Post #100, Woohoo

All Grain Brewing / Re: Various water recipes
« on: November 25, 2009, 12:31:21 PM »
Not unless it's a porn forum!  ;)

They have those  :o 

(insert reference to the Family Guy episosde, where Quagmire finds out about internet porn, here)


All Grain Brewing / Re: Various water recipes
« on: November 25, 2009, 12:02:03 PM »
kai - I don't know if i'll get in trouble posting a link to another forum, but here's the discussion we were having:

I don't think you should get in trouble. I'm a big fan of cross linking. I'll check it out.


All Grain Brewing / Re: Various water recipes
« on: November 25, 2009, 11:55:37 AM »
He says that most craft breweries use RO (he's friendly with a lot of the Cali and Denver micros), and frankly, every brewpub I've been to and brewer that I have talked to uses RO water and adds some back. 

really. I didn't know that. On the other hand I tend to be less in touch with what US craft breweries do than what a German brewery might be doing. For the latter I think that if the RA of the tap water matches what is needed for their beer, the water from the tap will be used w/o modifications. Which is why emulating the local water from a paricular German brewery is oftentimes a good start. But there are exceptions as well.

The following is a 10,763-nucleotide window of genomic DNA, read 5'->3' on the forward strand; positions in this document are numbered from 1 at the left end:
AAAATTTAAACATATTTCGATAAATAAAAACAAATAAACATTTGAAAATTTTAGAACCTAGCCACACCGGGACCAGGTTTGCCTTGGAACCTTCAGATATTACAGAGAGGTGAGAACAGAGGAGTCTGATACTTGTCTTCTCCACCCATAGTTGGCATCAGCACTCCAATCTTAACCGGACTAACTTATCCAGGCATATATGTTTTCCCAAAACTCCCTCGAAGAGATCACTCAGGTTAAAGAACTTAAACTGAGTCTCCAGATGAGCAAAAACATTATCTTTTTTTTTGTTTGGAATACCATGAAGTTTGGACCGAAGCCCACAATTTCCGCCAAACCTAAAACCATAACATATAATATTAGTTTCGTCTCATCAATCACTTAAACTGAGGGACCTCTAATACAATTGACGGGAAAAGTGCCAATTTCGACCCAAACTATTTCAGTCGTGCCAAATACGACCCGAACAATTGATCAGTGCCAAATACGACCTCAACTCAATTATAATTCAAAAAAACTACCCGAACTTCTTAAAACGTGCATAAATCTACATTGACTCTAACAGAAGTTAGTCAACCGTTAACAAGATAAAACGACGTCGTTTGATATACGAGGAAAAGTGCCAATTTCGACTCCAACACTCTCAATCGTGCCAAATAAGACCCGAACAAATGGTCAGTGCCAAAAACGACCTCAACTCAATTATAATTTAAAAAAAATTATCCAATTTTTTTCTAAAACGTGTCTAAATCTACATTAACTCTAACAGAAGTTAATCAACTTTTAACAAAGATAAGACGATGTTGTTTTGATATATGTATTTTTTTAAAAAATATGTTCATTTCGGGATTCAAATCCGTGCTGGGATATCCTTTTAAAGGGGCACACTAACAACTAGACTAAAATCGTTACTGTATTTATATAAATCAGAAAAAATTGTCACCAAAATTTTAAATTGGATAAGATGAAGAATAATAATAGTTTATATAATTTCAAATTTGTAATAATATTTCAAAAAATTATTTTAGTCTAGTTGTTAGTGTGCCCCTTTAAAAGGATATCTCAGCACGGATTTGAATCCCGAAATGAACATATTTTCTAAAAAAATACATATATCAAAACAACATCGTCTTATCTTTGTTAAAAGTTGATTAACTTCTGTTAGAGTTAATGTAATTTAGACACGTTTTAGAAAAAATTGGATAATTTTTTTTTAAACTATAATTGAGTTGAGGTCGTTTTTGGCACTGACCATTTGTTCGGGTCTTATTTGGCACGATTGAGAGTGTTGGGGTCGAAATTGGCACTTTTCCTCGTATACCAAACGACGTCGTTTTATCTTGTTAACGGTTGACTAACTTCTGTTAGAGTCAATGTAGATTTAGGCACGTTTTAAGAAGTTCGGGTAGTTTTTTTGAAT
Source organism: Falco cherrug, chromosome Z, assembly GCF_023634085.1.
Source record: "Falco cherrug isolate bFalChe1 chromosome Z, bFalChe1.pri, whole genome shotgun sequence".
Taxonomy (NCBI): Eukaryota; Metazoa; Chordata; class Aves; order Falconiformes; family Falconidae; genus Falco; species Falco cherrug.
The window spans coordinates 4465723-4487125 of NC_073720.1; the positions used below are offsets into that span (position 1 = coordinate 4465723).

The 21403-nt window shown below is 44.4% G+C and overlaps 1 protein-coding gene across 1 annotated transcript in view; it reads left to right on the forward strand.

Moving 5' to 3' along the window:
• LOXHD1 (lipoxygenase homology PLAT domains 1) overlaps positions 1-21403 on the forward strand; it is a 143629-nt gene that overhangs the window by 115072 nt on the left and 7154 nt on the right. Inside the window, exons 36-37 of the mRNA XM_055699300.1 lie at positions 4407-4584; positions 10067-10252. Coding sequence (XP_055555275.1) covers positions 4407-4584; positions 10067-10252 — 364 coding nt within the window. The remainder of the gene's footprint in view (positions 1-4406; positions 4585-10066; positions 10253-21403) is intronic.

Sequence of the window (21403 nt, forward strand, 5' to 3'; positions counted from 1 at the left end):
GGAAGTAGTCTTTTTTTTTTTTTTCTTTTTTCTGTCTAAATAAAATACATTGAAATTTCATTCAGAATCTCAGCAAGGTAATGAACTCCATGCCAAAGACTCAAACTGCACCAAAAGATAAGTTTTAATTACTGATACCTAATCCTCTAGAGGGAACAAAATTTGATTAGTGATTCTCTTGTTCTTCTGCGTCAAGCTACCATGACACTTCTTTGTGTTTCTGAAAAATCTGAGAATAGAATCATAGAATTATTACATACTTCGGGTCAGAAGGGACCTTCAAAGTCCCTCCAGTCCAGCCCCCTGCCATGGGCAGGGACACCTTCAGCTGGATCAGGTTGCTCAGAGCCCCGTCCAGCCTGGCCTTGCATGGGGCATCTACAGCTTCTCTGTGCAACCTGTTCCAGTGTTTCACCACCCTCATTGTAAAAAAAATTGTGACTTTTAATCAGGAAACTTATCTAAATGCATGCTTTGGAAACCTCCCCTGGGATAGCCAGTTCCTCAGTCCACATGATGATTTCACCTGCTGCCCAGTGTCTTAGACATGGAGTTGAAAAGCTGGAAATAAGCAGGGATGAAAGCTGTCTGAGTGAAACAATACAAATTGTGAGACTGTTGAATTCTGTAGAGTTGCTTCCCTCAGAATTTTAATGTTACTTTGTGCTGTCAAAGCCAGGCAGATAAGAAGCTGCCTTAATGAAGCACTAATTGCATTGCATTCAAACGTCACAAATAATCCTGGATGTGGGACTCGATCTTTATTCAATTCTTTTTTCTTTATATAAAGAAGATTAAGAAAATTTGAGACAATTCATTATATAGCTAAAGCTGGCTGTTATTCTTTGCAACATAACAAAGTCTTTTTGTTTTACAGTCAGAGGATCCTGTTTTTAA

If Stone is using RO water, I'll have to check with them how they handle chalk in their very dark beers.


Yeast and Fermentation / Re: Water in yeast plates?
« on: November 25, 2009, 11:42:23 AM »
Do you use a loop or needle to inoculate your stabs? With visible yeast on the one you use? Thanks for posting the log book.

to make a stab, let the agar set w/o resting the vial at an angle. Then take a sterilized needle and stick it into one of the colonies on the plate. After than just stab it a few times into the agar and let the culture grow a little before putting it into the frigde. I don’t think it matters much if you have visible yeast on the needle. I usually have a little bit.

Some are now as old as 3 years.

That means I have been able to keep the culture going for 3+ years. That involves periodical re-culturing. I stop harvesting the lawn once it starts looking brown. That usually happens after 4-7 months. At that point I may inoculate a new slant from the old one, get some yeast from a stab culture or start a plate culture from which I inoculate a new slant.

My oldest yeast is a culture of WY2206 and sometime in the future I want to brew a side-by-side with that yeast and a fresh yeast pack from Wyeast. I’m curious if I can detect taste and or fermentation performance differences.


Pages: 1 ... 110 111 [112] 113 114 ... 119